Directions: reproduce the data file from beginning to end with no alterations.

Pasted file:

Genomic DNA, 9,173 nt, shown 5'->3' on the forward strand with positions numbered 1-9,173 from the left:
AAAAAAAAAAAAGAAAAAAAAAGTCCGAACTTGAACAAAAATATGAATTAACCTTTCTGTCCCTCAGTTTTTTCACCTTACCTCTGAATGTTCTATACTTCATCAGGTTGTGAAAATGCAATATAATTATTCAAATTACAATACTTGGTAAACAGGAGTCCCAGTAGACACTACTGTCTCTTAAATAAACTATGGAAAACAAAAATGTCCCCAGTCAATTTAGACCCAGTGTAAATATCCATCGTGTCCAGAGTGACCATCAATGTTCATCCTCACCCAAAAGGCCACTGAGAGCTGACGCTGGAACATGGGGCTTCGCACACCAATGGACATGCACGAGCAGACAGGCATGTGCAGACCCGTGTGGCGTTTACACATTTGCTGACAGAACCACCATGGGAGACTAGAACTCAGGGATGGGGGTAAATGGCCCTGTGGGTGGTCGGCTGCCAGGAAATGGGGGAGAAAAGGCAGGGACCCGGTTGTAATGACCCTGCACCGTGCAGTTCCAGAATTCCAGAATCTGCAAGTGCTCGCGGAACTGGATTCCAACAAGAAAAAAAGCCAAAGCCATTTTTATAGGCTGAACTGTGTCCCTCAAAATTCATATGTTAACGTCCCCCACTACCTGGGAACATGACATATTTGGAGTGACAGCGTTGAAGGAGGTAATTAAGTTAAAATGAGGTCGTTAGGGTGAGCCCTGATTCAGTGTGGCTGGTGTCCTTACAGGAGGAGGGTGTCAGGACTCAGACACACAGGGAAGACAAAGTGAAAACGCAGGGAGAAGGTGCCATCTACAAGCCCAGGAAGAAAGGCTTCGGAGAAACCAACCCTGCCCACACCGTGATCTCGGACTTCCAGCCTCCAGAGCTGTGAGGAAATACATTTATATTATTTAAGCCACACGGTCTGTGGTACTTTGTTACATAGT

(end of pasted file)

Genomic DNA, 9,173 nt, shown 5'->3' on the forward strand with positions numbered 1-9,173 from the left:
AAAAAAAAAAAAGAAAAAAAAAGTCCGAACTTGAACAAAAATATGAATTAACCTTTCTGTCCCTCAGTTTTTTCACCTTACCTCTGAATGTTCTATACTTCATCAGGTTGTGAAAATGCAATATAATTATTCAAATTACAATACTTGGTAAACAGGAGTCCCAGTAGACACTACTGTCTCTTAAATAAACTATGGAAAACAAAAATGTCCCCAGTCAATTTAGACCCAGTGTAAATATCCATCGTGTCCAGAGTGACCATCAATGTTCATCCTCACCCAAAAGGCCACTGAGAGCTGACGCTGGAACATGGGGCTTCGCACACCAATGGACATGCACGAGCAGACAGGCATGTGCAGACCCGTGTGGCGTTTACACATTTGCTGACAGAACCACCATGGGAGACTAGAACTCAGGGATGGGGGTAAATGGCCCTGTGGGTGGTCGGCTGCCAGGAAATGGGGGAGAAAAGGCAGGGACCCGGTTGTAATGACCCTGCACCGTGCAGTTCCAGAATTCCAGAATCTGCAAGTGCTCGCGGAACTGGATTCCAACAAGAAAAAAAGCCAAAGCCATTTTTATAGGCTGAACTGTGTCCCTCAAAATTCATATGTTAACGTCCCCCACTACCTGGGAACATGACATATTTGGAGTGACAGCGTTGAAGGAGGTAATTAAGTTAAAATGAGGTCGTTAGGGTGAGCCCTGATTCAGTGTGGCTGGTGTCCTTACAGGAGGAGGGTGTCAGGACTCAGACACACAGGGAAGACAAAGTGAAAACGCAGGGAGAAGGTGCCATCTACAAGCCCAGGAAGAAAGGCTTCGGAGAAACCAACCCTGCCCACACCGTGATCTCGGACTTCCAGCCTCCAGAGCTGTGAGGAAATACATTTATATTATTTAAGCCACACGGTCTGTGGTACTTTGTTACATAGT